Food spoilage

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This apple has decomposed to the point that it is not of a quality appealing to humans to eat

Spoilage is the process in which food deteriorates to the point in which it is not edible to humans or its quality of edibility becomes reduced. Various external forces are responsible for the spoilage of food. Food that is capable of spoiling is referred to as perishable food.


Harvested foods decompose from the moment they are harvested due to attacks from enzymes, oxidation and microorganisms. These include bacteria, mold, yeast, moisture, temperature and chemical reaction.


Bacteria can be responsible for the spoilage of food. When bacteria breaks down the food, acids and other waste products are created in the process.[1] While the bacteria itself may or may not be harmful, the waste products may be unpleasant to taste or may even be harmful to one's health.[2]

Useful bacteria[edit]

Vinegar Bacteria: Acetobacter sp.

Lactic acid bacteria: Lactobacillus sp.


Yeasts can be responsible for the decomposition of food with a high sugar content. The same effect is useful in the production of various types of food and beverages, such as bread, yogurt, cider, and alcoholic beverages.[3]


Signs of food spoilage may include an appearance different from the food in its fresh form, such as a change in color, a change in texture, an unpleasant odour, or an undesirable taste. The item may become softer than normal. If mold occurs, it is often visible externally on the item.


Spoilage bacteria do not normally cause "food poisoning"; typically, the microorganisms that cause foodborne illnesses are odorless and flavourless, and otherwise undetectable outside the lab.[4][5] Eating deteriorated food could not be considered safe since for example molds produces mycotoxins.


A number of methods of prevention can be used that can either totally prevent, delay, or otherwise reduce food spoilage.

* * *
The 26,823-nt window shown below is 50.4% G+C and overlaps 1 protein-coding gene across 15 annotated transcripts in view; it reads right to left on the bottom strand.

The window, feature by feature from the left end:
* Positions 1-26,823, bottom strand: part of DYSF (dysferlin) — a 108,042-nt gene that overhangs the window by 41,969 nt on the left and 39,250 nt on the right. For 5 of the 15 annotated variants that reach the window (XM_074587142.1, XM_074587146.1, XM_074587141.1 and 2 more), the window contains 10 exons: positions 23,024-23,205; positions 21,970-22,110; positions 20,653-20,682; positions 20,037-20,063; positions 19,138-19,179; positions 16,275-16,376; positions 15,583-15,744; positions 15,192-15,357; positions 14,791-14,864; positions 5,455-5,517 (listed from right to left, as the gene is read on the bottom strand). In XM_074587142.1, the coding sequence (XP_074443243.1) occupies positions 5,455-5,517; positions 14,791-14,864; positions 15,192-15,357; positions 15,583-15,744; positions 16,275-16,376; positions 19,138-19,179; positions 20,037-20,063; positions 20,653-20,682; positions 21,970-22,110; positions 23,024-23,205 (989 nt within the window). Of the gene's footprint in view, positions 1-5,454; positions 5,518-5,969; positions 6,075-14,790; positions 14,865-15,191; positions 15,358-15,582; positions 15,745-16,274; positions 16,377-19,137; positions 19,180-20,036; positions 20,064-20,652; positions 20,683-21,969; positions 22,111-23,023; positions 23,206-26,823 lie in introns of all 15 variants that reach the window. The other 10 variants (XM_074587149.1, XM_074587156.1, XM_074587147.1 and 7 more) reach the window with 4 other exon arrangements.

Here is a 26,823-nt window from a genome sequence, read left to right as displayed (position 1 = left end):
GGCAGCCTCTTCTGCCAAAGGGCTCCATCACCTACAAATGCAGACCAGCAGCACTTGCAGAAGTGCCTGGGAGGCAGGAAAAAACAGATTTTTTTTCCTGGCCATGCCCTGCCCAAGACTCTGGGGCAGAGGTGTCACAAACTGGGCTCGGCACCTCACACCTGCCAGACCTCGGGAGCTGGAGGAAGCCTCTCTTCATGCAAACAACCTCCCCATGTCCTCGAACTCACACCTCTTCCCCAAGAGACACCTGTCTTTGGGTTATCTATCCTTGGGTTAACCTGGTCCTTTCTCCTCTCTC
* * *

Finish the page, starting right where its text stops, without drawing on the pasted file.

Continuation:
Food rotation system uses the first in first out method (FIFO), which ensures that the first item purchased is the first item consumed.

Preservatives can expand the shelf life of food and can lengthen the time long enough for it to be harvested, processed, sold, and kept in the consumer's home for a reasonable length of time.

Refrigeration can increase the shelf life of certain foods and beverages, though with most items, it does not indefinitely expand it. Freezing can preserve food even longer, though even freezing has limitations.

A high-quality vacuum flask (thermos) will keep coffee, soup, and other boiling-hot foods above the danger zone (140F/58C) for over 24 hours.

Canning of food can preserve food for a particularly long period of time, whether canned at home or commercially. Canned food is vacuum packed in order to keep oxygen out of the can that is needed to allow bacteria to break it down. Canning does have limitations, and does not preserve the food indefinitely.[6]

Lactic acid fermentation also preserves food and prevents spoilage.

See also[edit]


  1. ^ Tull, Anita (1997), Food and nutrition (3 ed.), Oxford University Press, p. 154, ISBN 978-0-19-832766-0
  2. ^ Tricket, Jill (2001-07-15). The prevention of food poisoning. p. 8. ISBN 978-0-7487-5893-7.
  3. ^ Tricket, Jill (2001-07-15). The prevention of food poisoning. p. 9. ISBN 978-0-7487-5893-7.
  4. ^ Food spoilage and food pathogens, what’s the difference? October 22, 2015, Michelle Jarvie, Michigan State University [1]
  5. ^ Jeanroy, Amelia; Ward, Karen. Canning & Preserving for Dummies. p. 39.
  6. ^ Jeanroy, Amelia; Ward, Karen. Canning & Preserving for Dummies. p. 41.